Thursday, May 29, 2014

It Gets Even Better

Not only will I be able to use my travel pass to travel on the train to Sheffield for free from June 8th, thus making it much easier for me to go walking in the Peak District, but I've just been checking the South Yorkshire Transport Forum and noticed that these details had been posted.

Registration Accepted
Service Number: 240
Service Type: Normal Stopping
Effective Date: 20-JUL-2014


Registration Accepted
Service Number: 244
Service Type: Normal Stopping
Effective Date: 20-JUL-2014

Read more:

So, it seems that as from July 20th one existing service is going to be running far more frequently at weekends, and there's going to be a completely new service to Bamford Station as well.

This is very good news...I've written often enough on this blog about overcrowded buses in the Peak District.

Sunday, May 25, 2014

Group Walk: Great Houghton and Clayton

The weather was slightly disappointing, but it could have been a lot worse - cloudy and quite dark all day with regular showers and some longer spells of drizzle.

The walk started at Sandhill, the lowest part of Great Houghton. Almost immediately we were walking through quite deep puddles, even though this path seemed to be well maintained.

The next section, where the path wasn't anywhere near as well-maintained, was a lot less waterlogged: we walked along the edge of a field and then climbed up through a wood to reach another supposedly well-maintained track that had many deep puddles.

This track led us back to Great Houghton, but the top end of the village this time - I stopped to take a photo of a sign on a gatepost.

We walked along the road for a few hundred yards and then joined our footpath, walking alongside the edge of a field. We all commented on the numbers of slugs we saw on the ground, and the size of some of them. There were hundreds, if not thousands...and several different varieties by the look of it; thick large black ones, slender long brown ones, and sandy coloured ones (these were the smallest - maybe they were the babies.) I even stopped to point out a small snail riding on the back of a large slug.

We reached a small area of woodland and turned to walk up the hill, stopping at a location called 'The Log' to eat our sandwiches. Normally there are extensive views to the west, but not today - we struggled to see the TV transmitter at Emley Moor, probably less than twenty miles away.

After eating our sandwiches, and a large selection of pastries and confectionery, we continued up the hill, passing a large wood...and then we ground to a sudden halt. Our way ahead would be very difficult across a field of mature rapeseed, so after a few seconds' debate we decided to walk along the field edge. This route was still quite difficult though, walking on uneven ground and having to brush against wet foliage.

For the last few hundred yards, maybe half a mile even, we hadn't been walking along the path and so I was navigating by line of sight, using  power lines as navigational aids.

We reached the road that leads to Clayton without any difficulty, but we didn't enter the village at the earliest opportunity. At this stage one of the walkers bailed out; Eddie had had enough and his feet were hurting him; he decided to walk down the road to Thurnscoe and catch the bus from there. I was confident in letting him do this on his own, he knows the area fairly well.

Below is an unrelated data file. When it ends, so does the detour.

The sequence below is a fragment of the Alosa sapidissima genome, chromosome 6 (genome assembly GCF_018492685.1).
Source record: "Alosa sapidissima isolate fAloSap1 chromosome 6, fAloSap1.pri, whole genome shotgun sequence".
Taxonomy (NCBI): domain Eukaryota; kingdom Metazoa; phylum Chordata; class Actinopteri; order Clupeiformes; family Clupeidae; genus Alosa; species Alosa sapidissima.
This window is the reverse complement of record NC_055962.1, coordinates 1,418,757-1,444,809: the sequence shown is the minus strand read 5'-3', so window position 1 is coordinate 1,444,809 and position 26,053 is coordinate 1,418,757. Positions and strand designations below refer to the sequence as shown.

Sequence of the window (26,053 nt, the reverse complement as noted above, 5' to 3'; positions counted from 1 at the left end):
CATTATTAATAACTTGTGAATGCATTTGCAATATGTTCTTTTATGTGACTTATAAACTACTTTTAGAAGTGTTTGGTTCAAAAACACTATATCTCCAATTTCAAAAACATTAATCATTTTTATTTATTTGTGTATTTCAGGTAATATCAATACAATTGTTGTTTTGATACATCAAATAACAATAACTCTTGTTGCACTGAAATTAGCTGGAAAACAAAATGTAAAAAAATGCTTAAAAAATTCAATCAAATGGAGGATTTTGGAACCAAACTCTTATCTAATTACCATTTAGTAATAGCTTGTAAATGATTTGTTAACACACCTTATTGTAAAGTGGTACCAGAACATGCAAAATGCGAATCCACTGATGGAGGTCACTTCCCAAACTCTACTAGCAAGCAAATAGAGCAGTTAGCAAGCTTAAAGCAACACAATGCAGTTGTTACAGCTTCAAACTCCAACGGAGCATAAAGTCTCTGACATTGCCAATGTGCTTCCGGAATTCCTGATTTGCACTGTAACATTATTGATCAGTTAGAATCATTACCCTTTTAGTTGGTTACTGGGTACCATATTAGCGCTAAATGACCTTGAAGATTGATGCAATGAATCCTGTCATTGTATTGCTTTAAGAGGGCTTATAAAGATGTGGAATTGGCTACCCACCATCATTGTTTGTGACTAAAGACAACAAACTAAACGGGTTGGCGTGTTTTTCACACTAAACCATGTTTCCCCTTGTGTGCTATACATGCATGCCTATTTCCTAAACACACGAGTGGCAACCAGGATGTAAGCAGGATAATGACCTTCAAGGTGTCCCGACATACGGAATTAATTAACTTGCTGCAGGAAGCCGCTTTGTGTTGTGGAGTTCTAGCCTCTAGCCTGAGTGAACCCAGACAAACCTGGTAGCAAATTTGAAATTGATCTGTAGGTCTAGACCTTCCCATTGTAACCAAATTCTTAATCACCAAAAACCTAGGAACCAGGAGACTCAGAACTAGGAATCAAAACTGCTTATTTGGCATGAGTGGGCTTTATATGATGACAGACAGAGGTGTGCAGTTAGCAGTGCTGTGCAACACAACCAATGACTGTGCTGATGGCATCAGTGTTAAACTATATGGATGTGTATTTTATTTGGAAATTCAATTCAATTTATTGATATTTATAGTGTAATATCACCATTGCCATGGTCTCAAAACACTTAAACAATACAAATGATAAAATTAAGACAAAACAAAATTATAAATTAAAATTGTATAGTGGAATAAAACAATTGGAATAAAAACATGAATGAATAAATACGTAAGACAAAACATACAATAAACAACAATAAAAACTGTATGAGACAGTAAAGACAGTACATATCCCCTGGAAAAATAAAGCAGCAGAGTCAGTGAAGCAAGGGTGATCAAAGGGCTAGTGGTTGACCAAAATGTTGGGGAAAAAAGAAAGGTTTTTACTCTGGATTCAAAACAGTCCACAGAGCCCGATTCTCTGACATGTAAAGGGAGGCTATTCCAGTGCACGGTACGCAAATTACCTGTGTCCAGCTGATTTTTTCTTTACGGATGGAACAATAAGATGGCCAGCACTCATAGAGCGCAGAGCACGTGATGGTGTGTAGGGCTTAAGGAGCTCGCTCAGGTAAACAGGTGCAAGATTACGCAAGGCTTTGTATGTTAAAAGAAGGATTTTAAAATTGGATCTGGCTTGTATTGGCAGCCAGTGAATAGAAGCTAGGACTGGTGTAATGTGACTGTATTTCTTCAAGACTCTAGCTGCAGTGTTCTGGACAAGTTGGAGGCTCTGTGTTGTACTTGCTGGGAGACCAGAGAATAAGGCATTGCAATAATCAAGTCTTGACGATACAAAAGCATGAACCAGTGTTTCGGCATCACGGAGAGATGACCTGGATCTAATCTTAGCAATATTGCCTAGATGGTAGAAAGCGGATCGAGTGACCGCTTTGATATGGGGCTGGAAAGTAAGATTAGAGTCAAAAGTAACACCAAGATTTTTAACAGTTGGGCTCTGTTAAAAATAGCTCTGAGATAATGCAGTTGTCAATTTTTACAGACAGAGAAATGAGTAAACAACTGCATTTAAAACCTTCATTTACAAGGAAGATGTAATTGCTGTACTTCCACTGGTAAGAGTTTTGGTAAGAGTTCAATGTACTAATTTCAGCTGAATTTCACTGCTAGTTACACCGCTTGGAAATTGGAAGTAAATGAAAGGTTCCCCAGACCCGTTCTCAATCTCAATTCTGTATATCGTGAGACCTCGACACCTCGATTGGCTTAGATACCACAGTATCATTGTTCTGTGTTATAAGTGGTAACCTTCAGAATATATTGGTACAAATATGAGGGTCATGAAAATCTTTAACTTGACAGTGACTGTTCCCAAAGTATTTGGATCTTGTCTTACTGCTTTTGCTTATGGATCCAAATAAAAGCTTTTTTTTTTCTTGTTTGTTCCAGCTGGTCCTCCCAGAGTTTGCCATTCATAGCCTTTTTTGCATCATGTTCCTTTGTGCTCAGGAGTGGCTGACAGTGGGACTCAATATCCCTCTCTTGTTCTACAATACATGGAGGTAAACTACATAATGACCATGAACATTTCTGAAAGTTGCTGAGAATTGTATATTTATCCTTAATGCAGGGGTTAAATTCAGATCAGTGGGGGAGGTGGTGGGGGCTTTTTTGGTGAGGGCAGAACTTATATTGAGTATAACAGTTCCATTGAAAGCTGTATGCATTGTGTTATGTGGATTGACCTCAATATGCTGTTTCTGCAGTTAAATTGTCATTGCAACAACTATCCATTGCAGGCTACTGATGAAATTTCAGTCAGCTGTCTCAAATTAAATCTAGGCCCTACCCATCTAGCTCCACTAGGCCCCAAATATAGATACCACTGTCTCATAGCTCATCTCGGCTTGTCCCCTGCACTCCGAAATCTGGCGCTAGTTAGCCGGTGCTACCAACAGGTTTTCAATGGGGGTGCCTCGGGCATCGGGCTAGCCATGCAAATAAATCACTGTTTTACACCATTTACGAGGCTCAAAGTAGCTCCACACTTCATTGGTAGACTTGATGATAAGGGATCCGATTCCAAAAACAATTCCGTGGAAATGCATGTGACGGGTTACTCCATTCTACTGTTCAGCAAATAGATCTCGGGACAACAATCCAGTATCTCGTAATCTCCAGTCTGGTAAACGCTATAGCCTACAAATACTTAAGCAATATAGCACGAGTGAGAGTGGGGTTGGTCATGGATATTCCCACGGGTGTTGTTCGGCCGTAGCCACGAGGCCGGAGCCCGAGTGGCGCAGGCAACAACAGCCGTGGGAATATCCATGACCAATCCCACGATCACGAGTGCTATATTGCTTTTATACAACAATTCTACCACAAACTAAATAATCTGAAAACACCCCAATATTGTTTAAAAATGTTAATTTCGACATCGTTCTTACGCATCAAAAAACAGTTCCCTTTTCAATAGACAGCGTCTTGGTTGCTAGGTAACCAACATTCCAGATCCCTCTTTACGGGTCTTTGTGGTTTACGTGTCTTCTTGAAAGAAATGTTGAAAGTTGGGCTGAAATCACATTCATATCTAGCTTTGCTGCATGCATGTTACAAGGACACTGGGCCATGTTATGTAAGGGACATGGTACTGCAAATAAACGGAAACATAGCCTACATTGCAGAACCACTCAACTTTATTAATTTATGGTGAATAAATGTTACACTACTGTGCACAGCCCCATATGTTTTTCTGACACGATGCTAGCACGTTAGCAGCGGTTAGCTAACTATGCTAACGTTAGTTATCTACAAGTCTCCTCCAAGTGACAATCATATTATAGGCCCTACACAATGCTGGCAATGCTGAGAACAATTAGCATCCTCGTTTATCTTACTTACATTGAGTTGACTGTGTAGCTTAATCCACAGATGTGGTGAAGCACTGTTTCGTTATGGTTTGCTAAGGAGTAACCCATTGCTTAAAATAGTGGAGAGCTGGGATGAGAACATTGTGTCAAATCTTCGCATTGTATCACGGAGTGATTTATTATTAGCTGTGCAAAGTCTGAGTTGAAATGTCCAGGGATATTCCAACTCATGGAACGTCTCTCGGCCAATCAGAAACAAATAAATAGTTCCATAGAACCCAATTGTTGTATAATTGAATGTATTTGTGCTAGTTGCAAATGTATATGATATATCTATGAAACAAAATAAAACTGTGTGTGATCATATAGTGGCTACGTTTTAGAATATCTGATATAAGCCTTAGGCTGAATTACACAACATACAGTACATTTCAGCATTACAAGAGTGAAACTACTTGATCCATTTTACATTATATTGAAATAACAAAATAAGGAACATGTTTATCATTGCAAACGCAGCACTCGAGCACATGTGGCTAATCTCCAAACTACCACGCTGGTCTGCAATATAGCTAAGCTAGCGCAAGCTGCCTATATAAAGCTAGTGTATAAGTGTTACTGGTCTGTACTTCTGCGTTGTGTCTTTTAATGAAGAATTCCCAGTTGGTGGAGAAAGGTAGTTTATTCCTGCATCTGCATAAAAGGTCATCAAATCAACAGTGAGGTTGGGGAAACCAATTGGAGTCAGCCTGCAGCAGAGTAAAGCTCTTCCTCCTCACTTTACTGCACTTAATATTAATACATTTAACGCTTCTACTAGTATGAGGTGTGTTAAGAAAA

Bypassing the village, we walked along the back lane and entered Clayton by crossing the field that leads to 'Tea Pot Corner'. By this time, Oliver, the youngest member of our group had eagerly taken on the role of navigator and tour guide...and seemed to be enjoying every minute of it.

I noticed that a couple of the cottages at Tea Pot Corner had appropriate names, 'The Cosy' and 'La Tasse.'

We stopped to finish off our sandwiches at the war memorial next to the village pond; before setting off again we posed for a team photo taken by Oliver.

We walked along the road that goes to Thurnscoe and then took the footpath which leads across the fields back to Great Houghton. Oliver was still navigating, and with a few prompts from me, he got us safely back to Great Houghton.

On the way back we were puzzled by some strange looking sheep in an adjacent field. I suggested that they looked like they were crossed with pitbull terriers; other suggestions were cows, and bulldogs.

Oliver called them' sheepcows' - a new word in the English language I think.

Monday, May 19, 2014

A Visit To Rufford Abbey

Another trip out today with my support worker, this time to Rufford Abbey Country Park in Nottinghamshire. I suppose we walked about three miles in total, starting from the mill and then following the path alongside the lake to the abbey ruins, returning to the car through the woodland route.

As is often the case, we took the opportunity to enjoy a cup of tea.

Although the walking conditions were good, and I didn't slip, trip or stumble, I still sustained a minor injury...I was bitten by a goose.

Saturday, May 17, 2014

Retford, Bilby, Wigthorpe, South Carlton, and Carlton-in-Lindrick

A bus journey to my favourite local town today; especially on a sunny Saturday - here are a few photos I took just wandering round Retford town centre.

I started the walk in King's Park; over the years the park has won many awards, but it wasn't looking anything out of the ordinary this morning.

I found my way to the canal, going by a different route to the last time; passing the grandly-named Hospital of the Holy and Undivided Trinity, which seems to be managed as a charity.

It wasn't long until I was out in open country, however, it took me about five minutes longer than it needed to, because when I got to the bridge where the East Coast Main Line railway line crosses over the canal I waited for a few minutes for a train to pass. This is probably one of the busiest lines in the country and so I didn't expect having to wait for long. I was disappointed though: I did hear about a dozen trains, and glimpsed a couple in the distance, during the next half an hour or so as the canal kept quite near to the railway.

I spotted quite a bit of wildlife in the water, but probably not the most exciting...more of that later. Apart from the ubiquitous ducks, I saw plenty of tadpoles and tiddlers, a small group of quite large fish, each being about a foot long (I think they might have been perch or roach - they certainly weren't trout), and several dozen, or maybe even a few hundred of a variety of smaller fish, which were much more lively than the larger fish...and looked a bit shark-like to me in their appearance and behaviour.

I stopped to eat my sandwiches at Forest Bottom Lock; I noticed a barge approaching and so stayed for a few minutes longer to watch the boat pass through the lock. As soon as they were within earshot the father and son from the family told me that they had seen a fish in the canal that was three foot long; well, that's how far apart their arms were stretched when they were showing me. It was so big that I'd completely missed it.